2 Corinthians 2:15 (NIV)

I’m on the road on business this week. I’ll be coaching three different teams of people over the next two days. I meet with these individuals every 2-3 months. In my job I often have the opportunity to be around people whom I only see on occasion. I come into their offices for a day or two, work with their team, and then I am gone for months at a time.

Early in my career I learned the importance of making the most of my visits. I don’t want clients to think, [rolling their eyes] “Oh great, it’s him again.” I want people to be happy to see me. While there will always be those who don’t like me (or perhaps they don’t like the process of being coached), the truth of the matter is that I have a lot of control over how people react to me with my dress, my demeanor, my facial expressions, my enthusiasm, my words, my conversations, and my actions.

This is not something that I take lightly. In fact, it’s motivated by more than good business. It is truly a spiritual motivation for me. I know that our jobs and working in our offices can so often be places where people feel like they get the life sucked out of them. I’ve literally had people tell me in coaching sessions that they feel like they’ve slowly been “dying” day-by-day in their jobs. Ugh!

When I’m working with clients I often think about the word picture Paul gave to the followers of Jesus in Corinth. I want my presence to be the fragrance of life for the people I work with. Many already experience the stench of death every day. I want my presence to bring something different to their environment. I want their spirits to sense the fragrance of love, joy, peace, patience, kindness, goodness and gentleness. I want them to feel better when they leave our session than they did when they walked in.

I  know I’m not always be successful. I have my days like everyone else. But I always think about it on days like today when I’m preparing to go on-site. I don’t want to stink up the place. I want to have the opposite effect.

Kingdom Economics 101: Paying it Forward

All praise to the God and Father of our Master, Jesus the Messiah! Father of all mercy! God of all healing counsel! He comes alongside us when we go through hard times, and before you know it, he brings us alongside someone else who is going through hard times so that we can be there for that person just as God was there for us.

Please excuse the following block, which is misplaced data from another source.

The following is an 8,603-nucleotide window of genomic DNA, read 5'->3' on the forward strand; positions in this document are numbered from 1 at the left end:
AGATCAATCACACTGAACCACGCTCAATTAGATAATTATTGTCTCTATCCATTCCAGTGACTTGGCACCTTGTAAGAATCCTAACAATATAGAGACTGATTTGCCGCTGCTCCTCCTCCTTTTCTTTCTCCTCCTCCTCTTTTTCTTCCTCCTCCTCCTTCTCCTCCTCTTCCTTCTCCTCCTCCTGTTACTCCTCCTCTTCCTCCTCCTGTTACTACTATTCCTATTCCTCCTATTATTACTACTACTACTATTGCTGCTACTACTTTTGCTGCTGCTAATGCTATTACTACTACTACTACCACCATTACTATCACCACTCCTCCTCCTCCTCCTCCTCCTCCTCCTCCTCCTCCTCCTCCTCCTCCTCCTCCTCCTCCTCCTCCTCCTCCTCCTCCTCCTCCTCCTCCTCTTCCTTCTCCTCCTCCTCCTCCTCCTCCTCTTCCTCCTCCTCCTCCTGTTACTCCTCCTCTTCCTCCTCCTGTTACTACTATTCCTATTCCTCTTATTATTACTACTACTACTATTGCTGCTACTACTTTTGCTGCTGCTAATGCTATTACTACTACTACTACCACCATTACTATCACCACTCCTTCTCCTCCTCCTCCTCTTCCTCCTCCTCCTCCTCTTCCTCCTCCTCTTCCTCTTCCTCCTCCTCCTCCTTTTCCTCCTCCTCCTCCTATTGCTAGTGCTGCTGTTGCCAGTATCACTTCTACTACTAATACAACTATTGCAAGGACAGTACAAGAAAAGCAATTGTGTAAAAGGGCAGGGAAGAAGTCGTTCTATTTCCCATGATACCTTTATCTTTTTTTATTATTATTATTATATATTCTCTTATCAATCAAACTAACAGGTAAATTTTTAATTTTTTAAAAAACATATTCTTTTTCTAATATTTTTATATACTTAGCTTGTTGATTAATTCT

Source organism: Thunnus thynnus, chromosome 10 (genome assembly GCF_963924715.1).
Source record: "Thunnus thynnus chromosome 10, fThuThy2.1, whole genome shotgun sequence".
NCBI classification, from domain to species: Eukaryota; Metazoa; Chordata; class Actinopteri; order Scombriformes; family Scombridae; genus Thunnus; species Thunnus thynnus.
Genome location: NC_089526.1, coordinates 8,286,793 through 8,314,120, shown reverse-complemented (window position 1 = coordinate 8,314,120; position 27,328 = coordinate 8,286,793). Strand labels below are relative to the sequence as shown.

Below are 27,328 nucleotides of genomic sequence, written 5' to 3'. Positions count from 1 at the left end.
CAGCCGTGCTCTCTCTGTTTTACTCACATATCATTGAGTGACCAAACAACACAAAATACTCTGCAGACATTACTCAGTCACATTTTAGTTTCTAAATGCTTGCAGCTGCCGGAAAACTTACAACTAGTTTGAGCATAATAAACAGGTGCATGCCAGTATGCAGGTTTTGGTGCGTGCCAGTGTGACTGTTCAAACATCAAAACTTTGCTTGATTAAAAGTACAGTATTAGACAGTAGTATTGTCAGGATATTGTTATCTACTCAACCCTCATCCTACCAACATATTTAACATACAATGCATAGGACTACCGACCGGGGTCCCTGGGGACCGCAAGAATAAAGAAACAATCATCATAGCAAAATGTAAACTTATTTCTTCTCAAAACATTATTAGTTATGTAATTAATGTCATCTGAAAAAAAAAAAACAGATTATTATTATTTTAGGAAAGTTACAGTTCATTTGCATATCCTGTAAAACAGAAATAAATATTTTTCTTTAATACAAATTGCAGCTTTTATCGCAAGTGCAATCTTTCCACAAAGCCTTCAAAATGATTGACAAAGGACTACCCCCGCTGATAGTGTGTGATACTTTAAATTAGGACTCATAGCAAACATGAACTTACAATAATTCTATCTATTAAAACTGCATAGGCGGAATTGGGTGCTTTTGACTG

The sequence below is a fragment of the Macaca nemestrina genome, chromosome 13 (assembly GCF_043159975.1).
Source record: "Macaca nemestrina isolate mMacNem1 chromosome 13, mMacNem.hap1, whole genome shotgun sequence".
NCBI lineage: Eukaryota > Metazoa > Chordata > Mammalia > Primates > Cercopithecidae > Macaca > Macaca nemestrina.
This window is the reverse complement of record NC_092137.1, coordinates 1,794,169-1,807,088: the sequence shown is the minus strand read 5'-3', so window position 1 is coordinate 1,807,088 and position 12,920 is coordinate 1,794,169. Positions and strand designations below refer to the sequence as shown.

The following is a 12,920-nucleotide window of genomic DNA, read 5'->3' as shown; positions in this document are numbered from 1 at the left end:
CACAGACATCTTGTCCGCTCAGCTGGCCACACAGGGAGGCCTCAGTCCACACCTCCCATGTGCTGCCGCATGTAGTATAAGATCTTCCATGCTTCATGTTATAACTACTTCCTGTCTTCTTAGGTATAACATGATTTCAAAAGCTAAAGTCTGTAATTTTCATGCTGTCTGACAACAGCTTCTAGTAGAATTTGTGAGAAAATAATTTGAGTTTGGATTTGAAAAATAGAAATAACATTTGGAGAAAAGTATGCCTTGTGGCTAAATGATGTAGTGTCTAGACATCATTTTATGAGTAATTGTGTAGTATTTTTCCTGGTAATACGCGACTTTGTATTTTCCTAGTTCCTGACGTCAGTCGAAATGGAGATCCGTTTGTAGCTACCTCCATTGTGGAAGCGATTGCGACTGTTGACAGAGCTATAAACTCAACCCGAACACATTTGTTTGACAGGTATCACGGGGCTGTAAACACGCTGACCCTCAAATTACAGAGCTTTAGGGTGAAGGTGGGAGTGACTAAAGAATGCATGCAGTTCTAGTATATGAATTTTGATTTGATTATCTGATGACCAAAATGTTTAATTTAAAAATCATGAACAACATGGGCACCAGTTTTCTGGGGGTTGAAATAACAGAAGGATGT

2 Corinthians 1:3-4 (MSG)

I’ve always loved the movie Pay it Forward. It’s a bittersweet story, but the reality of life is bittersweet. Along our life journeys we all slog through deep valleys and we all have our mountain top moments. The story of Pay it Forward is predicated on the notion of people simply going out of their way to perform a random act of kindness for others, asking only that the recipient of their kindness “Pay it forward.” The whole idea is beautifully void of organization, legalism, regulation, or institutional systemization. It is organic and relational and personal and spiritual.

One of the deepest valleys of my own life journey was the period of time that I was going through the end of my first marriage and subsequent divorce. I’ll never forget meeting with a wise counselor, who also has a prophetic gift. I remember meeting with him expecting condemnation and judgment, as I’d experienced a generous dose of both during that time. This wise counselor, however, extended grace and kindness I didn’t expect.

He acknowledged the difficulty of the situation and then said, “Some day, you are going to walk along the side of another who will find themselves walking this same path. You will help them, and give them comfort.” In other words, “You will take what wisdom and comfort you experienced while traversing this valley, and you will pay it forward.”

I have been able to pay it forward more than once. In the Kingdom of God, paying it forward is Kingdom Economics 101. It’s how God operates and it underlies all of Jesus’ teaching. He gave to me so that I might give to others. He laid down for me so that I might lay down my life for others. He comforts us so that we might pay it forward.

That’s exactly what Paul is getting at with the followers of Jesus in the ancient city of Corinth in this morning’s chapter:

He comes alongside us when we go through hard times, and before you know it, he brings us alongside someone else who is going through hard times so that we can be there for that person just as God was there for us.

This morning I’m thinking simply about how I might pay it forward today. I realized long ago, but need continuous reminders, that being focused on myself and my momentary difficulties blinds me to the many opportunities I have to show random acts of kindness, generosity, and forgiveness each day. I have to stop looking inward (at my I-phone, I-pad, I-mac, and I-everything) and looking around at others if I truly and consistently want to pay it forward.